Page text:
Brexit and the Right to Know

Brexit and the Right to Know

On Tuesday October 3rd 2017 the Financial Times published a very insightful article “Cutting through the Brexit cacophony” into the public’s mindset on Brexit if only they are properly informed. On the basis of a scientific study on a careful cross-section of the public, evidence clearly indicates that voters’ behaviour changes when debate enhances, pushing preference away from extreme positions previously assumed. Not coincidently, James Blitz, author of the article concludes, in line with our campaign for the human right to know: “If democracy is to work well, public opinion needs to be properly informed”.

Cutting through the Brexit cacophony
More organisations need to spend time debating with members of the public.
by James Blitz

If democracy is to work well, public opinion needs to be properly informed.

What do the British people want from the Brexit negotiations? This is a simple question to ask, and a difficult one to answer. Most opinion polls on Brexit go no further than asking whether the referendum result should be reversed (and on this there has been no significant change in the public’s verdict). But gauging what voters think about issues like the customs union, the single market or future immigration controls is much trickier.

Part of the problem is that Brexit is complicated and, in an age of soundbites and social media, voters are not well briefed. Few organisations — whether they be political parties, pollsters or academics — have spent time sitting down with members of the public and running through the detailed arguments over trade, immigration and sovereignty. Britain’s raucous political culture does not lend itself to these discussions — as is all too evident at party conference time.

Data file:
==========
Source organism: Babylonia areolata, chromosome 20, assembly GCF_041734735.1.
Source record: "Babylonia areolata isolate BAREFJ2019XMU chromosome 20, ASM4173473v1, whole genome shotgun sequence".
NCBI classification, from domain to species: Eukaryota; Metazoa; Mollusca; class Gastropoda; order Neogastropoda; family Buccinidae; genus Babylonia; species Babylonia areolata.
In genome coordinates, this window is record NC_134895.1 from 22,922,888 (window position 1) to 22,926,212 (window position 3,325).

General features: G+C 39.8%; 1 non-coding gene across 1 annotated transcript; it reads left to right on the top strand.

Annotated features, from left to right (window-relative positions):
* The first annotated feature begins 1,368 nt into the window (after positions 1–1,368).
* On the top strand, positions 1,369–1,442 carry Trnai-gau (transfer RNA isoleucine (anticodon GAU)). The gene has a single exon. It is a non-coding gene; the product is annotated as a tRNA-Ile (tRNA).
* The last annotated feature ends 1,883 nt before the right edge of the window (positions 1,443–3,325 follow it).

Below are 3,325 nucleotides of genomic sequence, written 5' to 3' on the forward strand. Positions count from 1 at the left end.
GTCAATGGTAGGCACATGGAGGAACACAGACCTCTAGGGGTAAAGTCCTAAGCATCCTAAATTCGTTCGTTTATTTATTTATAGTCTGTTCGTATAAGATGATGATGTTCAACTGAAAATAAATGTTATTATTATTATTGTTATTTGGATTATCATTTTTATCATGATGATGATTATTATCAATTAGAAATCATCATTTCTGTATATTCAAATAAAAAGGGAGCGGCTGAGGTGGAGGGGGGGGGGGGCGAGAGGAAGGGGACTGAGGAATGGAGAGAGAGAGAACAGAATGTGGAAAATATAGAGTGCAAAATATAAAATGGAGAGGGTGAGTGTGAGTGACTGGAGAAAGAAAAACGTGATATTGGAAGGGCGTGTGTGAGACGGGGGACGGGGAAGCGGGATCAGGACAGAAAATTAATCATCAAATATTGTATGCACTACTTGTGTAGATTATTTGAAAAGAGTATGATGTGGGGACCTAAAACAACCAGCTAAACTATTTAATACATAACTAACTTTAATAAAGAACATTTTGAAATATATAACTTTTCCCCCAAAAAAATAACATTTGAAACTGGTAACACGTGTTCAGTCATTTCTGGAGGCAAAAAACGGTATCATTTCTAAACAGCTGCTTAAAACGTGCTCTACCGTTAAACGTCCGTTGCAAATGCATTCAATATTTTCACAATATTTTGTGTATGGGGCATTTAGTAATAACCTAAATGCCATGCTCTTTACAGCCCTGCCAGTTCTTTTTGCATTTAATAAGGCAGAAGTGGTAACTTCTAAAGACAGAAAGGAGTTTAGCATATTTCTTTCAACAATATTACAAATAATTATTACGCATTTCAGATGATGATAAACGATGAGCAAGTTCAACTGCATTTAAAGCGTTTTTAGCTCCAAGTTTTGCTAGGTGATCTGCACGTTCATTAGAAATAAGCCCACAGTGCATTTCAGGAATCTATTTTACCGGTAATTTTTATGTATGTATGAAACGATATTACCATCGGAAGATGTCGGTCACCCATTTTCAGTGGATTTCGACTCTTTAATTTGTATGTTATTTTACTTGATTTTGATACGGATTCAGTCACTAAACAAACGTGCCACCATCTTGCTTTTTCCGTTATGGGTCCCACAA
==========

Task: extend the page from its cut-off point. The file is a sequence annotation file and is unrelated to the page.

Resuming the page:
The Constitution Unit at University College London has tried to fill this gap. Together with the think-tank UK in a Changing Europe, it recently brought together a “Citizens Assembly” of 50 voters. The group reflected a careful cross section of how people voted at the referendum (25 voted leave, 22 voted remain and three did not vote). The group spent two weekends listening to, and taking part in, a balanced debate on Brexit with the involvement of political speakers, academics and other experts. They were then asked to decide how Brexit should proceed in four votes on specific aspects of the negotiation.

First, the Assembly voted for the UK to decouple itself from the EU and secure its own bespoke trade deal with the bloc. But if that proved impossible, the group preferred Britain to retain membership of the single market rather than do no deal at all.

Secondly, the members voted for a bespoke customs deal with the EU that would allow the UK to strike international trade pacts. But again, the approach was cautious: if a bespoke customs arrangement could not be agreed, they would prefer for Britain to remain in the Customs Union.

Thirdly, and perhaps most striking, was their view on immigration. Assembly members were offered five options, ranging from retaining free movement of labour to treating EU nationals exactly like non-EU citizens. The group opted for the second most liberal option on the menu: they would retain free movement of labour, while using existing UK government legislation to try and restrict abuse of the welfare system.

Finally, they voted on what kind of overall outcome they would like to see. Their preference was for a comprehensive trade deal with the EU combined with favourable access to the UK for EU citizens. Again, if this were unattainable, they wanted the UK to remain in the single market.

There are two conclusions to draw from this exercise. First, this group (a cross-section of society that has thought through the issues) clearly favours the line taken by Philip Hammond to keep a post-Brexit UK closely aligned to Europe, taking no risks with the economy. It rejects the position taken by Boris Johnson and Liam Fox that the UK should sign a limited trade deal with the EU or no trade deal at all.

Secondly, the Citizens’ Assembly exercise is one that other media institutions, especially broadcasters, would be wise to replicate. If democracy is to work well, public opinion needs to be properly informed. Much of what voters have been offered in the current party conference season has amounted to rhetoric and misinformation. On an issue as complex as Brexit, people need more citizens’ assemblies to cut through the cacophony.

Read the original article on the website of the Financial Times

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